For one of my photo projects this year, I’ve been traveling to south Fargo’s Orchard Glen Park to document the park’s transition from spring through Fall, capturing photos as the landscape transits the seasons. Most of the photos have been captured with my Samsung S20U cell phone, and that’s the case with this view of wild phlox which was heavily in bloom throughout the park in early June. I hope, at some point, to include some drone images but lately, when I’ve had the time, it’s been too windy to support safe drone operations. Continue reading
Regular readers have already seen some images captured at Orchard Glen Park here in Fargo. This park, and it’s nearby Forest River Park are new discoveries to my wife, Lynn, and me. Though small, they both pack a lot of natural beauty that is complemented by the Red River of the North which meanders through the area. Indeed, the park and orchard were reclaimed from private owners who sold after a particularly devastating spring flood. The area, prone to annual flooding, was part of a community buyout. I plan to return to the park regularly throughout the summer to capture images throughout the three seasons we are in Fargo. If I’m “lucky”, I’ll be able to capture some “winter” images if we get an early snowfall or two before our annual trip to Arizona. More images to come. Continue reading
Recently my wife, Lynn, and I discovered a park that’s new to us. In a future Travel Tuesday, I’ll feature a photo story about the park and its beginnings. Over the Memorial Day Weekend, I was busy capturing images of the apple orchard that is the signature feature of the park. In late May, the trees are in bloom and the soft light of a thin overcast allowed me to capture some detail of a pod of apple blossoms. Continue reading
Spring flooding has been an issue for many years along the Red River of the North in Fargo. At Lindenwood Park in south Fargo, a pedestrian bridge has linked Lindenwood with Gooseberry Park in Moorhead Minnesota since 1978. During the summer, that bridge joined the two communities but each year during flood season, the City of Fargo would bring large cranes to the site to lift the bridge out of the water to keep the floodwaters from washing the bridge downriver. In 2013, construction was completed on a new lift bridge that features concrete abutments and a lift system that brings the bridge above the 500-year flood level.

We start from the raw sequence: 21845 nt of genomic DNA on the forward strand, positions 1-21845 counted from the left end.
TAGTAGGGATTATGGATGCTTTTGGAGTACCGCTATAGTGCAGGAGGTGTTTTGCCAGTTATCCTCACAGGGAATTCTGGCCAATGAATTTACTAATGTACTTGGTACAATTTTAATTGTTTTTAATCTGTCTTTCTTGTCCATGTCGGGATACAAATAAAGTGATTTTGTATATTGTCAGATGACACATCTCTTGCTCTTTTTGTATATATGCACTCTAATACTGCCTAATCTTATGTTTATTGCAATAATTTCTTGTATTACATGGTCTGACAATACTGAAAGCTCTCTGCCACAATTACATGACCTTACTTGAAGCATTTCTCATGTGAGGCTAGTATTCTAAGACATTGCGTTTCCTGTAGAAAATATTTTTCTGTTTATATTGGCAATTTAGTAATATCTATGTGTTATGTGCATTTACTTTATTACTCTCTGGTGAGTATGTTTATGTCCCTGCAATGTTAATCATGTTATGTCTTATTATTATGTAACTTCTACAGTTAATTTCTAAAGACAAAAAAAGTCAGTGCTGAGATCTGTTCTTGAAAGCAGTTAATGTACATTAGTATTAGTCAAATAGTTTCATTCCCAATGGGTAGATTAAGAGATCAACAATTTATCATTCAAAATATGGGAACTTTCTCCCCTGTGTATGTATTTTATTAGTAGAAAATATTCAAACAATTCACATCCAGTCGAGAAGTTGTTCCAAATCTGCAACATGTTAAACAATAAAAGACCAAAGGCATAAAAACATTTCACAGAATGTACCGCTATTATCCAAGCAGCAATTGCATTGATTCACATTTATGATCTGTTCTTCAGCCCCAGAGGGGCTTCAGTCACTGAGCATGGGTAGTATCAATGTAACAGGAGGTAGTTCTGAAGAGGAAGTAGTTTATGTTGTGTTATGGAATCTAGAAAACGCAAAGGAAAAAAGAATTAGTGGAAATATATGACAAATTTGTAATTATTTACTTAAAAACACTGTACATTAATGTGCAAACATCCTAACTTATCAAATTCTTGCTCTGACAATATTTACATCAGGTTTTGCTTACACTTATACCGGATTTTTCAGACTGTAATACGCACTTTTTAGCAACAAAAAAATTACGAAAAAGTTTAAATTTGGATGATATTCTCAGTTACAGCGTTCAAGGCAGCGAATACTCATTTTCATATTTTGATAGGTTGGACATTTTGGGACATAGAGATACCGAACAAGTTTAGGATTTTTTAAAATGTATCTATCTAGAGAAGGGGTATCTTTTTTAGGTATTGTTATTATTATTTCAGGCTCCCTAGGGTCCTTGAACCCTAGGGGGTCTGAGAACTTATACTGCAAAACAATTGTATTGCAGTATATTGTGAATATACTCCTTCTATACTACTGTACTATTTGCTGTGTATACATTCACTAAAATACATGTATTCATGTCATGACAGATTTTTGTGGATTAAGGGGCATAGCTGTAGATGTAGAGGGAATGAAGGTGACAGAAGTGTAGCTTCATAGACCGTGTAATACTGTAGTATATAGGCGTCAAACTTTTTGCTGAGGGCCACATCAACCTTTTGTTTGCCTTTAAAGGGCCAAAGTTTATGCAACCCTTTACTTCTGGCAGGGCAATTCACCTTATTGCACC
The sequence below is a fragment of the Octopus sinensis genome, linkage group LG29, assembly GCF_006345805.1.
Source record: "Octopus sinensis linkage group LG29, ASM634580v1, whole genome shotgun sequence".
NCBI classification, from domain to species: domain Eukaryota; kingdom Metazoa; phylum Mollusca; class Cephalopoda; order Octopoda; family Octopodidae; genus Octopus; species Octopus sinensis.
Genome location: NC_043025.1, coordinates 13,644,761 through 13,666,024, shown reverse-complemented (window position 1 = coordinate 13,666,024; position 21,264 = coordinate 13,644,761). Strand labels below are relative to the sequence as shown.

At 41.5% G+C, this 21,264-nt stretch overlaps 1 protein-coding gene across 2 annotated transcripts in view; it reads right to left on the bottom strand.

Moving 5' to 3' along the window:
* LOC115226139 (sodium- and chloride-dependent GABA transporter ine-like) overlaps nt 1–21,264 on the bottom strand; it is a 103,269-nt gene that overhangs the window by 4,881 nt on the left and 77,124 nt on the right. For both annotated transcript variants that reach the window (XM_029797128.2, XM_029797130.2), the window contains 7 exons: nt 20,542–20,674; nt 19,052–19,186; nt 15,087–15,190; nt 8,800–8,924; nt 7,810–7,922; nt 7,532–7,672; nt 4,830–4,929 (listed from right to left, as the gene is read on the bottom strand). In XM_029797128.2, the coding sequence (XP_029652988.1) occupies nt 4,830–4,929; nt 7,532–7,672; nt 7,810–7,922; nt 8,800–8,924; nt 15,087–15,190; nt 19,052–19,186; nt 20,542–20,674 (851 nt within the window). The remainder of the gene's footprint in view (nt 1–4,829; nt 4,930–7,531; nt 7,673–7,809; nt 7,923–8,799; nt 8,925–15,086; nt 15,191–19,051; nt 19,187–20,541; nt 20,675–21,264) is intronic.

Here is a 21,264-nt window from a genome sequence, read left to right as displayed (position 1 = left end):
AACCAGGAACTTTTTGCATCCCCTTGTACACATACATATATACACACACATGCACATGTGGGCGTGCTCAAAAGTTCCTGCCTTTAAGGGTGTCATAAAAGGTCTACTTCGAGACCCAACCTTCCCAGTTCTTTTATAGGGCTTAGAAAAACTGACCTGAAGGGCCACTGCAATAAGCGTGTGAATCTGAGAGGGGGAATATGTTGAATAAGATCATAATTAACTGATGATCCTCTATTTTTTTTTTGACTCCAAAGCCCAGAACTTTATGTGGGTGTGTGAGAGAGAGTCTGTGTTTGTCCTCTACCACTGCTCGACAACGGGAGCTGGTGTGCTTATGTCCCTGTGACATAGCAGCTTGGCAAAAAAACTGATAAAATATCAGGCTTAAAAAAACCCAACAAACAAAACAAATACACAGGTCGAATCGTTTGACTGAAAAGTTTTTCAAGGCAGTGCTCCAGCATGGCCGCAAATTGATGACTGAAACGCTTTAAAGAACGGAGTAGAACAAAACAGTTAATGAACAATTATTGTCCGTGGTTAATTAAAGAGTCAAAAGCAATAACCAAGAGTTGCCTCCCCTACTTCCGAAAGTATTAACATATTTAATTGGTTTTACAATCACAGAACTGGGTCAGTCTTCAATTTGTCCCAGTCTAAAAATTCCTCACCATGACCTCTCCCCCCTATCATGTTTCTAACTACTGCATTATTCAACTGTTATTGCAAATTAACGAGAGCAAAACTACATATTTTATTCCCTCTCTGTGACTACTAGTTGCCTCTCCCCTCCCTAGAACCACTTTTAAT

About the photo: This image was captured on my Samsung S20U cell phone using automatic metering and exposure at f/1.8, 1/1000 sec, ISO-16. It was edited in Lightroom and Luminar 4. In most browsers, you can click on the image to get a closer look.
It’s mid-May as this is being written, scheduled for publication on 7 June 2020. By now, we would be looking forward to opening the season at a Fargo-Moorhead Redhawks game as they begin their 25th season. Our 13-game flex pack of tickets sits on the shelf above my desk proclaiming the opening game will be May 26 against the Lincoln Saltdogs. At this point, however, it’s not entirely sure that there will even be games this year. The league (American Association) in late April announced that the regular season has been postponed until the beginning of July, but that will depend upon the pandemic and whether or not it will be safe to have games where a large gathering of people will be allowed. Continue reading